Mark Hudson’s books include Our Grandmothers’ Drums (1989; winner of the Thomas Cook and Somerset Maugham awards), Coming Back Brockens (1994; winner of the AT&T Award), The Music in My Head (1998), and Titian, The Last Days (2009). He has written for the Guardian, the Sunday Times, the Observer, and the Financial Times and was for five years chief art critic of the Daily Telegraph.
On September 22, 1991, Derek Jarman was “canonized” in the garden of his house at Dungeness, on a bare shingle beach overlooked by a nuclear power station at the southeasternmost corner of Britain. Enthroned in golden robes, the forty-nine-year-old filmmaker and artist, his health severely diminished by aids, smiled, his eyes half closed in the autumn sunshine, as “nuns”—members of the Canterbury branch of the American drag performance group the Sisters of Perpetual Indulgence—declared him Saint Derek of the Celluloid Knights of Dungeness. The whimsically camp ceremony culminated in a riotous “laying on of hands” by friends and admirers, a ritual only partly ironic: for those around Jarman, his uncompromising positions on gay rights, his own sexuality, and—not least—his art had lent him a saintly aura. Those present would have done anything to keep this much loved but already mortally ill figure a few months longer on this earth.
I’m walking now toward Jarman’s garden on a blazing Monday in May. It’s the first public holiday since the easing of the covid lockdown and there are plenty of people out on the bare coast road, with the power station looming out of the hazy middle distance and worn scrub rolling away toward the English Channel. This walk has attained something of the air of a pilgrimage. Since Jarman’s death, in 1994, his status as a kind of secular saint has expanded greatly, not only in the LGBT and avant-garde art worlds but across a far wider spectrum of British culture and society. The garden he created around his house, meanwhile, is in the process of becoming a national monument.
On the international stage, Jarman is seen as an important artist filmmaker, probably best known for his 1993 film Blue: simply a single, screen-filling field of glowing ultramarine, over which Jarman weaves a complex soundscape around the cultural and political connotations of his own imminent death. In Britain he is known for a wider range of activities: as the director of feature films, many on queer cultural figures—Caravaggio, Saint Sebastian, Ludwig Wittgenstein—and as a painter, stage designer, diarist, and gay activist. First and foremost, however, Jarman is a charismatic public personality in Britain, a position that seems only to have been strengthened by his death over a quarter century ago. While he personifies his tumultuous times (punk, the ’80s aids crisis and the attendant upsurge in gay consciousness), he also corresponds to a particular British archetype: the gay icon who owes their popularity to the way they perform their homosexuality on the public stage—think of Oscar Wilde, Cecil Beaton, Noël Coward, or David Hockney. Jarman, like Hockney, was a natural on television and radio. Yet where Hockney’s art has long since succumbed to coziness, Jarman’s retains its cachet at the cutting edge. He’s at once a “national treasure” for the solidly middle-class, middle-aged audience of Radio 4—the BBC’s current-affairs channel—and a name to drop among young artists wanting to embrace art’s darkest and most transgressive possibilities.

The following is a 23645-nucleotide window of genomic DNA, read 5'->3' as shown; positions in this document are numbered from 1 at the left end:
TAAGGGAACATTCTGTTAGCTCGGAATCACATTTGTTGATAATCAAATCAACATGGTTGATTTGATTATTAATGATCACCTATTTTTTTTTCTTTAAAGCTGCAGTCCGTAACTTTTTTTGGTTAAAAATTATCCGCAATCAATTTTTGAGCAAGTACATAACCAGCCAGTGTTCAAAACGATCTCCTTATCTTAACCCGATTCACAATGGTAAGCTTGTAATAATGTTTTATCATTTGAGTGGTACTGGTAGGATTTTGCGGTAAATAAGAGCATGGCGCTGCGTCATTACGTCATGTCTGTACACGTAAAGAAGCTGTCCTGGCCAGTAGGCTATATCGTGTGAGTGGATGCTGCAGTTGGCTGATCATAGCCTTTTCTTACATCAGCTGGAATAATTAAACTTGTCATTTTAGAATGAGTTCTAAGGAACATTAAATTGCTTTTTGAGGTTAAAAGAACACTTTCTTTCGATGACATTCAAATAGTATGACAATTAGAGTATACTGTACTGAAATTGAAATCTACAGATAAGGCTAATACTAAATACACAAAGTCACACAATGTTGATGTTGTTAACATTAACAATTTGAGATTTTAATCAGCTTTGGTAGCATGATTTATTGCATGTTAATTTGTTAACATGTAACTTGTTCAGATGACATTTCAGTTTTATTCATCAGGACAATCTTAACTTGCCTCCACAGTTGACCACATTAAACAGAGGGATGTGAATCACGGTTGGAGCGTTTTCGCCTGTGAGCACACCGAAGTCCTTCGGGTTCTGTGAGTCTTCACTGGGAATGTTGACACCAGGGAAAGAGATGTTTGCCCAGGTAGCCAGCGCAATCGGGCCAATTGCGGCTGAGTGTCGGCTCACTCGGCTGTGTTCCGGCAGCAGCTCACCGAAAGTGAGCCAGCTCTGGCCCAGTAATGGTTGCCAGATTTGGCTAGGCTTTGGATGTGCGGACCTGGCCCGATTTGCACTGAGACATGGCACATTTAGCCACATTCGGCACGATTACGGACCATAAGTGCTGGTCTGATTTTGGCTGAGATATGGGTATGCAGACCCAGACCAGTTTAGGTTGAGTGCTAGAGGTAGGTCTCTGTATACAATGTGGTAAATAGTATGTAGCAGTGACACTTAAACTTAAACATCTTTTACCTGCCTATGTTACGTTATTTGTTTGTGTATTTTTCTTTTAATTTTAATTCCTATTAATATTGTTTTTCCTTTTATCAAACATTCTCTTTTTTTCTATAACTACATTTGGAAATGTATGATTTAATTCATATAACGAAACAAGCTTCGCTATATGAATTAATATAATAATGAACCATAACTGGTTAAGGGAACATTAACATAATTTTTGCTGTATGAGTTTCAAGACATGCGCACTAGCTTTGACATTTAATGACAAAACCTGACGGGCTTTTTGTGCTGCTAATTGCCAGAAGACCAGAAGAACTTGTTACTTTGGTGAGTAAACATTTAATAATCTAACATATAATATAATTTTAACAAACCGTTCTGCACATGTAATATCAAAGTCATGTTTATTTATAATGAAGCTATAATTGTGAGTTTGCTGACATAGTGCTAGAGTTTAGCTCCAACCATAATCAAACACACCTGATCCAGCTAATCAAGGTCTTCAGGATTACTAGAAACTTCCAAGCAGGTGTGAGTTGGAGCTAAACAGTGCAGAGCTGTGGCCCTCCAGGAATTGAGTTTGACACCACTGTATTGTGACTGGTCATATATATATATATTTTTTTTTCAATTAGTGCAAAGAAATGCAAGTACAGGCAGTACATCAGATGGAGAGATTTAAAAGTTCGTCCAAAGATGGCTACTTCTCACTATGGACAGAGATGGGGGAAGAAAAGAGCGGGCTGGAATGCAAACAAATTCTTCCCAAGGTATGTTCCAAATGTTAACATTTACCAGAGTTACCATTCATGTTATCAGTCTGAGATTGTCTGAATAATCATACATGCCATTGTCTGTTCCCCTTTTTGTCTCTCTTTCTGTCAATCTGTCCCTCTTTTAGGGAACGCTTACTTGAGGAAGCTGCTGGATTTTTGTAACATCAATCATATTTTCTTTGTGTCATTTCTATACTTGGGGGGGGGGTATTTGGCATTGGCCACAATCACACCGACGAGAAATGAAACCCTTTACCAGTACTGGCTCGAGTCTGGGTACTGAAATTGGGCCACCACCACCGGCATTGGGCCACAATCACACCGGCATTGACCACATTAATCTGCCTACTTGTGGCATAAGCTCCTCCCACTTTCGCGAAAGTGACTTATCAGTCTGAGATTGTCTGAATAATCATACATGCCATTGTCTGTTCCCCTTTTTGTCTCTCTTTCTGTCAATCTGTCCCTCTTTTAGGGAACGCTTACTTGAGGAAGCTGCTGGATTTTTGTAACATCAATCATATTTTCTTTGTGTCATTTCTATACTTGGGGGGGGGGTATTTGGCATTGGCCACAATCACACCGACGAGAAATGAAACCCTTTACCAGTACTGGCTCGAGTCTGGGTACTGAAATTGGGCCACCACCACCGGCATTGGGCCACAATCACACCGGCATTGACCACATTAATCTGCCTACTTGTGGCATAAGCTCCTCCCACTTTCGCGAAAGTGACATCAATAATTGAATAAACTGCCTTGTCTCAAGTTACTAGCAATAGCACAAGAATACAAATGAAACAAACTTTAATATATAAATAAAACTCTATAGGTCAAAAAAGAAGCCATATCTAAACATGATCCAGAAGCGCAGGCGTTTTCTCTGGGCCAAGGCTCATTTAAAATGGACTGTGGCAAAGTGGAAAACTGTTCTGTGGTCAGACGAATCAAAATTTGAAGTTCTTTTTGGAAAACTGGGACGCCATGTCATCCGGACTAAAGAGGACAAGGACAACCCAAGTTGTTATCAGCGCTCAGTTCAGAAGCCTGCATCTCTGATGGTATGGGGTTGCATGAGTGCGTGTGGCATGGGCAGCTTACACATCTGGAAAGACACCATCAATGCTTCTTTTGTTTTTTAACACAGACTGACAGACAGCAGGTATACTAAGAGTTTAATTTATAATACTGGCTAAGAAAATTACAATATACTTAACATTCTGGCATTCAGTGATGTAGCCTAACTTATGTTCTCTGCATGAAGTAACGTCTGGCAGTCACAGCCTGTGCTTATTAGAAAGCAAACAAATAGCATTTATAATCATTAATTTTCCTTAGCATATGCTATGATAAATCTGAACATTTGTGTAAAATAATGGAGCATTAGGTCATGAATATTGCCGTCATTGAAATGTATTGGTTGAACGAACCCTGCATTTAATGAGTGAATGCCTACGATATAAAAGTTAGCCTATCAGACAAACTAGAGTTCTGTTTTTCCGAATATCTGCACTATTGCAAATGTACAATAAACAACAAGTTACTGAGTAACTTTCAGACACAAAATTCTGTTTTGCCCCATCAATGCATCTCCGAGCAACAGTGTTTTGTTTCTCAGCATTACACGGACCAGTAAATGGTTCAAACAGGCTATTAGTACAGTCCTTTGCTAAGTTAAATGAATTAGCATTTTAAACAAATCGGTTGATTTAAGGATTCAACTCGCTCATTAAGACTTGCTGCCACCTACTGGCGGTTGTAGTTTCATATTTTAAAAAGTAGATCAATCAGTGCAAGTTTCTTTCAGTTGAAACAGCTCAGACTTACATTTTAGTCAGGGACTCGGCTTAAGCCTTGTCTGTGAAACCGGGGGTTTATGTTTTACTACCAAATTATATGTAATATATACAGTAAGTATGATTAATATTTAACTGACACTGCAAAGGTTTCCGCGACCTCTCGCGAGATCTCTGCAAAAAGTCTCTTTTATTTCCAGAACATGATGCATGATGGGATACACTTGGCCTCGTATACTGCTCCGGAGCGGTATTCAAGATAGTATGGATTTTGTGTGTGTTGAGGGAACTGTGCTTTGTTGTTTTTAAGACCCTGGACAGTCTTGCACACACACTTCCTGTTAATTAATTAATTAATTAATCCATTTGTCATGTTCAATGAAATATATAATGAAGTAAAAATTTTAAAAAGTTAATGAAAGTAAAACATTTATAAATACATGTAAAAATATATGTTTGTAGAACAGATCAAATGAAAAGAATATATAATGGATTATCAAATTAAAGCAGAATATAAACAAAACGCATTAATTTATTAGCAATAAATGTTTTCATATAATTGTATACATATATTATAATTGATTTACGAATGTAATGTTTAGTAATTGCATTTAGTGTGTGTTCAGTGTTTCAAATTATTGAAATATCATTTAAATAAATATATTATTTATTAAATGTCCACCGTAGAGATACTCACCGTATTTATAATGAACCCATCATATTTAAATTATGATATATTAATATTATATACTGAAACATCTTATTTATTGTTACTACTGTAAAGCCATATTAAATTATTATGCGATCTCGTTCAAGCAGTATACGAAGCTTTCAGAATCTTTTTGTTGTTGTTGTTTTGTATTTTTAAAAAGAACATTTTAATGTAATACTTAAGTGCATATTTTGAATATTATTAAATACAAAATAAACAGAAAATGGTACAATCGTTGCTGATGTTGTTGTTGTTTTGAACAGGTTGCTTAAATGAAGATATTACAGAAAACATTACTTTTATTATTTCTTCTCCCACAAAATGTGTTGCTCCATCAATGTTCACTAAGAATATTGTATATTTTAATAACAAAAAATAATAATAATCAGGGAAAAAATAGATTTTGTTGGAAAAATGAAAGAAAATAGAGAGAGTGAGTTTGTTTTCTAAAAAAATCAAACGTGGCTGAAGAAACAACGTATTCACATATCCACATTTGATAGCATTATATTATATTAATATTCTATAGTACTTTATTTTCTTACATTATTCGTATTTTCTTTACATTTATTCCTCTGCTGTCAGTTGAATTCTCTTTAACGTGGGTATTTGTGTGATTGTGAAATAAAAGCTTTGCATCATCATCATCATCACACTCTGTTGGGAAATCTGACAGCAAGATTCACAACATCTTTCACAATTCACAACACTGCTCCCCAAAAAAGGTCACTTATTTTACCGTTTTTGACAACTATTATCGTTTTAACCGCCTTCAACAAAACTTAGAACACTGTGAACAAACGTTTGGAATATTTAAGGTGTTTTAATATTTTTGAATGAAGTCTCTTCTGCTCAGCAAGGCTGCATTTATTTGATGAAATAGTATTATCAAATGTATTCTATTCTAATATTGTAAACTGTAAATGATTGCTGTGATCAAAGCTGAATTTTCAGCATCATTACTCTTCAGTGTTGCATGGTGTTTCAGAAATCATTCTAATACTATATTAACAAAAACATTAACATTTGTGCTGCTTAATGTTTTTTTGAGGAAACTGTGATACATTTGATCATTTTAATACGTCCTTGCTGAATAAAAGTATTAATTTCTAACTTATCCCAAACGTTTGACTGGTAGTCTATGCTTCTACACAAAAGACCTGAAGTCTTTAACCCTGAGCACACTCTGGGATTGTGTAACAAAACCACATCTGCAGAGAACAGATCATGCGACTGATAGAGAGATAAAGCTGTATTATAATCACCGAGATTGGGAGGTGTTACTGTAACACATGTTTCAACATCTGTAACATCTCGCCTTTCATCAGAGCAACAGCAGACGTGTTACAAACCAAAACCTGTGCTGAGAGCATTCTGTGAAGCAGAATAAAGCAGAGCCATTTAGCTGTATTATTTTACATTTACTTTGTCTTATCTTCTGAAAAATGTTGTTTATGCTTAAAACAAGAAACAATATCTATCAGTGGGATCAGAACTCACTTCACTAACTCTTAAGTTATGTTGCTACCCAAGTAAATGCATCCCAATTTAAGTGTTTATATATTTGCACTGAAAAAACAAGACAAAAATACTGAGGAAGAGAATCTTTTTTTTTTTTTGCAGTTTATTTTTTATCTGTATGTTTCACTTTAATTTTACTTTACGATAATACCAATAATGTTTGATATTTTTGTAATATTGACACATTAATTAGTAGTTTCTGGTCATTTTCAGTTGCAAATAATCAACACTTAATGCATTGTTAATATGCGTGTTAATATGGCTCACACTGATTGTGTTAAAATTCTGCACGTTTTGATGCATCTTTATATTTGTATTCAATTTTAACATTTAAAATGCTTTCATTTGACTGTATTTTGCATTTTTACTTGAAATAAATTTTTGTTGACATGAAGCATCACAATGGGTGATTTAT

This contradictory status has come to focus on the garden to which I’m now headed, which became a national cause célèbre earlier this year when it and his house and an area of the surrounding beach were put up for sale. The Art Fund, which acquires works for Britain’s galleries and museums, immediately launched a campaign to save this cultural monument “for the nation”—the sort of attention usually reserved for major old master paintings. Fundraising initiatives, such as costume-designer Sandy Powell’s auctioning of a suit covered in celebrity signatures, made national headlines.
Jarman came to live here in 1986, shortly after he was diagnosed HIV positive. The house, a black-painted fisherman’s cabin, one of many dotted along the coast, looks as though it’s been dumped directly onto the shingle—flint gravel—with the unfenced “garden” sprouting apparently accidentally from the mass of white pebbles: crimson verbena, orange California poppies—which seem to do very well here—and untended masses of spikey gorse stand among circles of phallic stones, pieces of upended driftwood, and rusting metal objects stabbed into the gravel like surreal totems.
Jarman, who saw himself as locked in a bitter struggle with the British cultural mainstream, would have been aghast and amused at the way the British heritage industry has subsumed his personal domestic space, turning it into a popular visiting site, a focus point in the selling and—as he would have seen it—the falsification of the British past. In his films and writings, Jarman rails constantly against the small-minded philistinism—and, naturally, the homophobia—of patriarchal Britain, as embodied in television (“lies and bribery flowing through the National Grid”), the mainstream film industry (“propaganda for Thatcher’s Britain”), and the tawdry spectacle of “the Windsors.” Yet he was aware that in “gardening” he was engaging in perhaps the quintessential British art form. And beneath the invective, there’s a deep feeling in Jarman’s work for an older and more essential Britain that’s been usurped and obscured by the forces of commercialization. In his love-hate relationship with his homeland, Jarman’s own garden became a stage on which his visionary fantasies were played out, while the garden in a larger sense became a key symbol, not least for Britain itself.
The idea of Britain as a garden transcending the boundaries of the wild and the cultivated, the public and the private, is well established in British culture, and it permeates A Journey to Avebury (1971), one of Jarman’s earliest forays into Super 8 film—an “amateur” format that he valued for its ease of use and its painterly qualities. The work’s series of static views of Neolithic stone circles around a Wiltshire village are lent a psychedelic quality by the yellow tinting of the film, while the framing of the farm tracks and clusters of trees around the ancient stones brings to mind “neo-romantic” artists of the interwar period such as Paul Nash, who shared a sense of ancient forces brooding beneath the placid southern-English landscape.
It might seem a jump from this antiquarian home movie to Jubilee, the first punk feature film, a scabrous satire on the music industry made on a shoestring budget six years later. Yet Jubilee starts in an ancient garden (not so far from Avebury), the grounds of an Elizabethan palace, where the magician John Dee—a historical figure and a cypher for Jarman himself—summons Ariel from Shakespeare’s Tempest to transport Elizabeth I into the future. The world they arrive in isn’t the euphoric real-life 1977, where the Queen’s Silver Jubilee celebrations were lampooned in the Sex Pistols’ “God Save the Queen,” but a skewed, dystopian wasteland of burning cars and graffiti. The Queen has been killed in a random mugging and Buckingham Palace is being turned into a music venue—a nightmare inversion of William Blake’s “green and pleasant land,” the idealized garden of the collective British imagination.